“My favorite color is red,” says the owner of an elegantly renovated condominium in downtown Boston. “But the green just made me happy. It spoke to me.”
Somewhere between chartreuse and apple green, the shade, which graces two upholstered chairs in her living room, was initially spotted on a lively polka-dot textile (“one of the first fabrics I chose,” the owner says) that she and designer Frank Hodge of F.D. Hodge Interiors in Boston used on pillows for the room’s sofa.
Hodge worked closely with his client to create what he calls a “very edited and clean space” with a modern heart, with a palette that evolved from the polka-dot fabric. The project was something of a departure for Hodge, who says he is “generally very traditional in my design aesthetic.” But his client had a clear vision for remaking the space, where she has lived with her partner for several years, from dark golds and browns to bright, light, and bold. They saw eye to eye, says Hodge, and “everything is very intentionally chosen and grouped” to create a fresh, contemporary look.
Where color doesn’t unify the apartment, a deliberate nod to the modern does. “It was the intention to consistently weave this modern aesthetic through the whole project,” says Eric Adams, a principal at Adams + Beasley Associates of Carlisle, Massachusetts, the custom building firm that renovated the kitchen and two bathrooms and worked with Hodge to build out and finesse architectural and design details. “Everything’s very geometric and goes with a more modern language,” Adams says. “You can walk through the unit and feel like there’s a cohesive aesthetic through-line, even though each space has its own little story.”
While the design aesthetic had to change, the client wanted to preserve the layout of the apartment. “The space, the flow,” she says, worked beautifully. A combined living/dining space opens to a large patio that looks over an iconic church spire and scenes of Boston straight out of Currier and Ives. The master bedroom, with its own private patio, takes advantage of the same views and allows its occupants to walk directly into the kitchen without having to cross paths with anyone who might be staying in the study-cum-guest room.
Together, client and design team focused on reinterpreting what was already there. The aim was for a cohesive plan, which is why the green in the pillows wends its way into the fabric on the dining chairs, the round rug in the entryway, and the custom-made headboard in the master.
Working with Area Environments Custom Wallcovering, a Minneapolis, Minnesota, company that employs fine artists to create wallpaper patterns that can then be customized, Hodge installed a mural-like paper with a chimerical pattern on the far wall of the great room. A focal point of the apartment, it has swirls of metallic bronze against a white background and draws the eye across the expanse of space. The rich color picks up on the chocolate brown in the flooring, rugs, and accent pieces, while the background is the “decorator white” used throughout the space.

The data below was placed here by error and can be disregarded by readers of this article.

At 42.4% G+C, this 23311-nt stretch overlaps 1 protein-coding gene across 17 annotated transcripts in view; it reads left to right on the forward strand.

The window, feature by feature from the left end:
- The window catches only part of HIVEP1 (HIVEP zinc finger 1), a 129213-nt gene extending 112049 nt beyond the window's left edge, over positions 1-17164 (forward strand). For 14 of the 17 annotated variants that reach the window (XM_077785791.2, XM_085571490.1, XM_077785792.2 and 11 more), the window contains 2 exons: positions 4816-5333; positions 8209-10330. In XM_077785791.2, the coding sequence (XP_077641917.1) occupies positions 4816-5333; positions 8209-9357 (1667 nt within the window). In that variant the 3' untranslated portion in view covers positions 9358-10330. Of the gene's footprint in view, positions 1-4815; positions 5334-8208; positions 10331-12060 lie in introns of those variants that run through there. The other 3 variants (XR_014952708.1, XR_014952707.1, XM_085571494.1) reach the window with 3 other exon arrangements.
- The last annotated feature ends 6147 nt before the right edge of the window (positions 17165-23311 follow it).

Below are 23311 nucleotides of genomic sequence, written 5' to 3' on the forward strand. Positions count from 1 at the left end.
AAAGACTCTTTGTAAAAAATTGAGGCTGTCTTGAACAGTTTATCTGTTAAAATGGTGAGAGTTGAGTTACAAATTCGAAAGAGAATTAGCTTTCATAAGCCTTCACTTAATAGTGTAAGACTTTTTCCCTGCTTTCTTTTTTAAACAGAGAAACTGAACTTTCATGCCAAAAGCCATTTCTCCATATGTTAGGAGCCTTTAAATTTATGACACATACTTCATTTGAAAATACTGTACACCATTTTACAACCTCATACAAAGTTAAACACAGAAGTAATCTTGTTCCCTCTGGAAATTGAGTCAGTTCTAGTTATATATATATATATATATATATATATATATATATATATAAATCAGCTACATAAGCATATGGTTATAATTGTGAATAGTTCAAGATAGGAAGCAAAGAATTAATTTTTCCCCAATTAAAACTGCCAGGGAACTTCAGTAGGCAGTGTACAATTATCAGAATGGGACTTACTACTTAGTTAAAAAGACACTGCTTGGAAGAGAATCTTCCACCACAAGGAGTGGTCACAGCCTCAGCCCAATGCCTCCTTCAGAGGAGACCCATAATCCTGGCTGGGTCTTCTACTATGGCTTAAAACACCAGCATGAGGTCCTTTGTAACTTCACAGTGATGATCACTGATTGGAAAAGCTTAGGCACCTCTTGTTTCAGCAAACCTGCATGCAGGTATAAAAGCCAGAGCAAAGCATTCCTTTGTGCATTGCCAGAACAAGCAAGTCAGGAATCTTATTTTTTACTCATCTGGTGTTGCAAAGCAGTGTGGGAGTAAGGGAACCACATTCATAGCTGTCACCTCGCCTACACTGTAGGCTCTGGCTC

Adams + Beasley employed unifying colors and materials such as walnut veneer and stainless steel in the kitchen and bathrooms. “A lot of times we panel and integrate all the kitchen appliances,” Adams says, “but in this case, they were a cool materialistic addition to the composition of the whole package, which contributed to the modern vibe.” Radiant floor heat in the kitchen and master bathroom adds to the comfort level. “If anyone is wondering whether they should do radiant heat and they live in New England,” says the client, “it’s a must. And it’s not that expensive in the scheme of things.”
The client is thrilled with the outcome. “Eric and the whole staff [at Adams + Beasley], from the foreman to the people in the office, made the project a joy,” she says. “He has wonderful communication skills.” As for Hodge, “I want to give him as much credit as we can,” says his client, who went on to hire him for the interior design of the couple’s vacation house on Cape Cod. She notes that his contributions go beyond his interior design skills, including a fine art painting he did for the space above a credenza near the dining table.
With the just-so feel of the apartment, the couple enjoy really living and entertaining there. Friends are often invited for evenings of bridge and canasta. Overnight guests come and go. The couple’s combined bevy of grandchildren and great-nieces and -nephews enjoys visiting, too. The brightly unified space has turned out to be just right for everyone.